Europe Slump, U.K. Wage Support, Fed Pressure: Eco Day
(Bloomberg) -- Welcome to Thursday, Europe. Here’s the latest news and analysis from Bloomberg Economics to help you start the day:
- The euro-area economy ground to a halt in October and will probably shrink in the coming weeks after governments reinstated lockdowns to contain the pandemic
- U.K. Chancellor of the Exchequer Rishi Sunak is expected to unveil details of his wage support program Thursday, amid calls from his own side for more generous help for people who can’t work due to coronavirus restrictions
- The Bank of England boosted its bond-buying program by a bigger-than-expected 150 billion pounds ($195 billion) in another round of stimulus to help the economy through a second wave of coronavirus restrictions.
- British banks turned down more than 150,000 applications for government-guaranteed business loans during the Covid-19 outbreak in an effort to prevent fraud, according to the industry watchdog
- The tightly contested U.S. election puts pressure on the Fed to deploy even more monetary stimulus to support the economy under a divided government. Chair Jerome Powell will likely avoid discussing election results at Thursday’s press conference after the policy decision, and instead stress the urgency for further fiscal support, writes Yelena Shulyatyeva and others at Bloomberg Economics
- Gold inched higher as investors awaited the final outcome of the U.S. election, with Joe Biden on the brink of taking the White House from Donald Trump, but Republicans likely to maintain their hold on the Senate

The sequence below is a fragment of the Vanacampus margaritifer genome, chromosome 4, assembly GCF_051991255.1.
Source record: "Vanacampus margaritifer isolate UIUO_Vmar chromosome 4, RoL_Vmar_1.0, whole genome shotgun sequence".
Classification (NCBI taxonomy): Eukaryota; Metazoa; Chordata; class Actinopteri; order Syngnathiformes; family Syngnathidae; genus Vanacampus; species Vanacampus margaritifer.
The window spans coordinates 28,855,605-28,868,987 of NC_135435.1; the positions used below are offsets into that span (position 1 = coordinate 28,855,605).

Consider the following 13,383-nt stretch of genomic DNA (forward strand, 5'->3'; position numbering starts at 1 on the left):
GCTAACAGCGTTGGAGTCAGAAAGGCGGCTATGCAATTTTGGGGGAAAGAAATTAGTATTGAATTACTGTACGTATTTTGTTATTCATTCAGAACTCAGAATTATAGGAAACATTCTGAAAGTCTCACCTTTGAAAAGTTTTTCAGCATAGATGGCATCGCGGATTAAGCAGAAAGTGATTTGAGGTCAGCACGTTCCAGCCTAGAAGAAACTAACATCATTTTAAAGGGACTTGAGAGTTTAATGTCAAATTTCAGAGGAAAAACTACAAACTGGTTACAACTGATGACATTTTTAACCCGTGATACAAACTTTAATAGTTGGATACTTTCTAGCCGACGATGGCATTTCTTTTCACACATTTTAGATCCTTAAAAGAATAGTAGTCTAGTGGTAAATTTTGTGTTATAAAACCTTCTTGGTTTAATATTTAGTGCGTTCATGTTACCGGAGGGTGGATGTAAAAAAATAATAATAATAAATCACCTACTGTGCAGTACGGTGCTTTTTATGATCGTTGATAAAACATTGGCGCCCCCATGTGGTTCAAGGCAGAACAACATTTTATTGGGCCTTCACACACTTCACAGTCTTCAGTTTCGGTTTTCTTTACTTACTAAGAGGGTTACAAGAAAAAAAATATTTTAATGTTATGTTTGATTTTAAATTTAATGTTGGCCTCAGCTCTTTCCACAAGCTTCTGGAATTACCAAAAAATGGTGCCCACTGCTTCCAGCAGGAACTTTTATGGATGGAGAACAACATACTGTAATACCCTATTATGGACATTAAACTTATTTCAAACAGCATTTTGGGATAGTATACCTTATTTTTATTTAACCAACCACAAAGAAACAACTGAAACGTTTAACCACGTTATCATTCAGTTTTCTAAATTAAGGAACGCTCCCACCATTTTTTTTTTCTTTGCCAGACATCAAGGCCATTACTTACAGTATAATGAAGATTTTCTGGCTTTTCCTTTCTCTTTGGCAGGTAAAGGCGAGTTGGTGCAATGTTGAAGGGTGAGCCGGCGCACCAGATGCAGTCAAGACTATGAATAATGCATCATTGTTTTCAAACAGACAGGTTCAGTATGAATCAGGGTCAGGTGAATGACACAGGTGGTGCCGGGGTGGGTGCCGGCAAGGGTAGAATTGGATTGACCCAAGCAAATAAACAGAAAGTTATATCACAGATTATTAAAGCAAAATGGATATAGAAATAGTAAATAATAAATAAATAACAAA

- The Reserve Bank of Australia’s new quantitative easing program is set to close in on the Federal Reserve’s when measured against the size of the economy, highlighting the scale of its latest stimulus
- Indonesia’s economy contracted again in the third quarter, falling into its first recession since the Asian financial crisis more than two decades ago as the country grapples with Southeast Asia’s worst coronavirus outbreak
- Chinese President Xi Jinping tried to reassure international businesses that he’s committed to open trade, amid concerns the new ‘dual circulation’ strategy mean it’s set to become more insular
- India has scaled back expenditure, including on productive assets that aid economic growth, as the government is confronted with the risk of its budget deficit blowing out
- More monetary stimulus from the ECB is needed to support the economy, Executive Board member Isabel Schnabel said
- Spain’s government is too optimistic in its economic forecasts for next year and may need to revise its projections for output, the deficit and unemployment, the country’s central bank chief said
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